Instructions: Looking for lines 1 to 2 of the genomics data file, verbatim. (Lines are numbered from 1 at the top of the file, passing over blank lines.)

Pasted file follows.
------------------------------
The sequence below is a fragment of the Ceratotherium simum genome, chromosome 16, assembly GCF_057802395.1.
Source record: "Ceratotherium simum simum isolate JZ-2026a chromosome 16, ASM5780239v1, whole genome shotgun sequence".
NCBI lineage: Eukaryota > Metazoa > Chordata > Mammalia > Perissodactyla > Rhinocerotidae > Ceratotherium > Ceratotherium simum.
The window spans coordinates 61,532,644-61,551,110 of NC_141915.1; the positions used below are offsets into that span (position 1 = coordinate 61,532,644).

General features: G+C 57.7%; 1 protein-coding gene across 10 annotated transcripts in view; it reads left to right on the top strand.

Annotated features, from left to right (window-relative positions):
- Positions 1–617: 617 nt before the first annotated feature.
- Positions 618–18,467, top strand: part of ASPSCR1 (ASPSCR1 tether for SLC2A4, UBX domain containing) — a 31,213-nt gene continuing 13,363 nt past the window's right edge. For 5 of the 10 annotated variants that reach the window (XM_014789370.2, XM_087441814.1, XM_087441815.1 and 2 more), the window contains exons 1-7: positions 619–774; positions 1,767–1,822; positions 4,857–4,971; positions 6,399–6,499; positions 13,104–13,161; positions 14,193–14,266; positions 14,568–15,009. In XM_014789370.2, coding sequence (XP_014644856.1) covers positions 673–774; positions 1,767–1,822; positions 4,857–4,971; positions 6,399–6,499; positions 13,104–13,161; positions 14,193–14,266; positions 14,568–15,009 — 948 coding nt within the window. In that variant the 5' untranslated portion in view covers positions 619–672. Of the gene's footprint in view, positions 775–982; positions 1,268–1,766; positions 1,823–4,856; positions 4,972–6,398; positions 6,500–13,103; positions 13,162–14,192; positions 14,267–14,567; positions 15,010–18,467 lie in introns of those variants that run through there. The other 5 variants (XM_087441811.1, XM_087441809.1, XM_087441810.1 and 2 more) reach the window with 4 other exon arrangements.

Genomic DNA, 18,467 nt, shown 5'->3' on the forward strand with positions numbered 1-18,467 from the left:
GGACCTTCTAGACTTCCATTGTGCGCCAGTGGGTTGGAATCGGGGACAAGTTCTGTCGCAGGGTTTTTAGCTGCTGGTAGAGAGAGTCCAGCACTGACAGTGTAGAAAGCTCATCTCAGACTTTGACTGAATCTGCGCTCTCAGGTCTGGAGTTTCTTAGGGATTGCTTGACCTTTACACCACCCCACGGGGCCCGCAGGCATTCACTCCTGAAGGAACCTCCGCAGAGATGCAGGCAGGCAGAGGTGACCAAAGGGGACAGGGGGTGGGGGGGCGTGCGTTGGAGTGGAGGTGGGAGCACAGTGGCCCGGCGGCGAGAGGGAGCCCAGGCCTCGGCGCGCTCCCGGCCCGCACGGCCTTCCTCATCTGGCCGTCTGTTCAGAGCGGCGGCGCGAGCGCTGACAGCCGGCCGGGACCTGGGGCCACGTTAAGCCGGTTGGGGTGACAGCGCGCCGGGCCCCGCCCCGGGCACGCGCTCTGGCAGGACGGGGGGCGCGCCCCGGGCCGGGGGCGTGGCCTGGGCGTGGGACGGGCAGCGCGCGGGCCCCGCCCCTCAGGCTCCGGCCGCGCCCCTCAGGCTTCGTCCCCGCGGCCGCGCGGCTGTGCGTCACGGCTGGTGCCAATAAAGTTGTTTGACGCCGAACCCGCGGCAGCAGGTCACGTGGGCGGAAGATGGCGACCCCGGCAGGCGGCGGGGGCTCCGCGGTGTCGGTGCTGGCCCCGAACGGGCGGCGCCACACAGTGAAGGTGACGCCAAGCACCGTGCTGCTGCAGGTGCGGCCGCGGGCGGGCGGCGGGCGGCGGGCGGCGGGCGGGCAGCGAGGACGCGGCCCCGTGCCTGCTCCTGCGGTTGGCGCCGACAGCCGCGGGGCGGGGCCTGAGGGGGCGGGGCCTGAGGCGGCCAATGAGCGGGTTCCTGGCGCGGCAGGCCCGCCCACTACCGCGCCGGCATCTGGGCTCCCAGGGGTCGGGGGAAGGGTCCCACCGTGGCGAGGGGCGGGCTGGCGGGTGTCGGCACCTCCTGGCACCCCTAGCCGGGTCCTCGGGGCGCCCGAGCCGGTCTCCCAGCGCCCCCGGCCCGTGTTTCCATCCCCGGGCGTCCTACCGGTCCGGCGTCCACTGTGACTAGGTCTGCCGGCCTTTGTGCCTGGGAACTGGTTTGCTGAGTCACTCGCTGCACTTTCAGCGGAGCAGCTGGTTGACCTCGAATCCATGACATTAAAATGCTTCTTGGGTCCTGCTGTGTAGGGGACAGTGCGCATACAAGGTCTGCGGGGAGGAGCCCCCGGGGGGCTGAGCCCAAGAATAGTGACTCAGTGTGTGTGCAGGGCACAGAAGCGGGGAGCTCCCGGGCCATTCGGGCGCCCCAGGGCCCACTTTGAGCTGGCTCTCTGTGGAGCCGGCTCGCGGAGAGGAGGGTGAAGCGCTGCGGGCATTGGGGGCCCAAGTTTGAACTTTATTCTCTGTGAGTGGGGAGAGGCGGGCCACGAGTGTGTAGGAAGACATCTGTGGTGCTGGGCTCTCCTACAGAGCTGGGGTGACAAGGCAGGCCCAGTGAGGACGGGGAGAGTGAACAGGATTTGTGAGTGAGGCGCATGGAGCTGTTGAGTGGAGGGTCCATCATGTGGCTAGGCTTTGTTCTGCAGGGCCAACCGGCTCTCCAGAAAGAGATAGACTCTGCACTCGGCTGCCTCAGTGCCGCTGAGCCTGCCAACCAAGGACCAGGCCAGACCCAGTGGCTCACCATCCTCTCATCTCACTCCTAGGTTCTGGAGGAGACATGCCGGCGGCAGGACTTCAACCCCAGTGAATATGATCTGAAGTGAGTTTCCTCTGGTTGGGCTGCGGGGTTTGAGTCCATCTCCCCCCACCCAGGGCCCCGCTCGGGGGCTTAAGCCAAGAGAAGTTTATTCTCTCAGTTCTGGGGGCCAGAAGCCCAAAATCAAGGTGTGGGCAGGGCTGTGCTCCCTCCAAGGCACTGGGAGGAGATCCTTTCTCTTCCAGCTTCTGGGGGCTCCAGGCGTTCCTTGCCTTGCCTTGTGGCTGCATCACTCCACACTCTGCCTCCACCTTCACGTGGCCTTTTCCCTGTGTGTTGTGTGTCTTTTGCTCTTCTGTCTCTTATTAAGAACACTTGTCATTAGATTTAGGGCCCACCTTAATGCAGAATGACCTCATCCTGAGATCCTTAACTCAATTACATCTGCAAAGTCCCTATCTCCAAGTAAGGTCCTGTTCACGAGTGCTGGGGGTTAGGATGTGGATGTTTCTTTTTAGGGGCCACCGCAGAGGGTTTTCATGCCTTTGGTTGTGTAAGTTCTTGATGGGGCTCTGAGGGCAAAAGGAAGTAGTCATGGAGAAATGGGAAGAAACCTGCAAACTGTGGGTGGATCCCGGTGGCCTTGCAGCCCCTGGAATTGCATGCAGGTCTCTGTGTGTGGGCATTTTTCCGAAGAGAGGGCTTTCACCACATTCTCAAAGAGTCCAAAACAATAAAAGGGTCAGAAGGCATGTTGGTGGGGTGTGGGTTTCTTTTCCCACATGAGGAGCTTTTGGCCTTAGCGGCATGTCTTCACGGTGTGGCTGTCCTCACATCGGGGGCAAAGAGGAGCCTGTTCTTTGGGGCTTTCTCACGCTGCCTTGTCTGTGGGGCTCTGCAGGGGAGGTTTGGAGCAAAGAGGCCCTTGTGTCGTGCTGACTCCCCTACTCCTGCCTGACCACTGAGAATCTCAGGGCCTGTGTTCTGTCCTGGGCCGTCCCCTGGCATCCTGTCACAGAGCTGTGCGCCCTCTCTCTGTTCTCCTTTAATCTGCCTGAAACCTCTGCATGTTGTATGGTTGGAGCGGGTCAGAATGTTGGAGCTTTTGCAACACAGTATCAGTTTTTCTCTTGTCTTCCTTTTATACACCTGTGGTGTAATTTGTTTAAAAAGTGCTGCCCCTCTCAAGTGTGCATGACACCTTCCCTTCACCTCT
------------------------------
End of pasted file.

The sequence below is a fragment of the Ceratotherium simum genome, chromosome 16, assembly GCF_057802395.1.
Source record: "Ceratotherium simum simum isolate JZ-2026a chromosome 16, ASM5780239v1, whole genome shotgun sequence".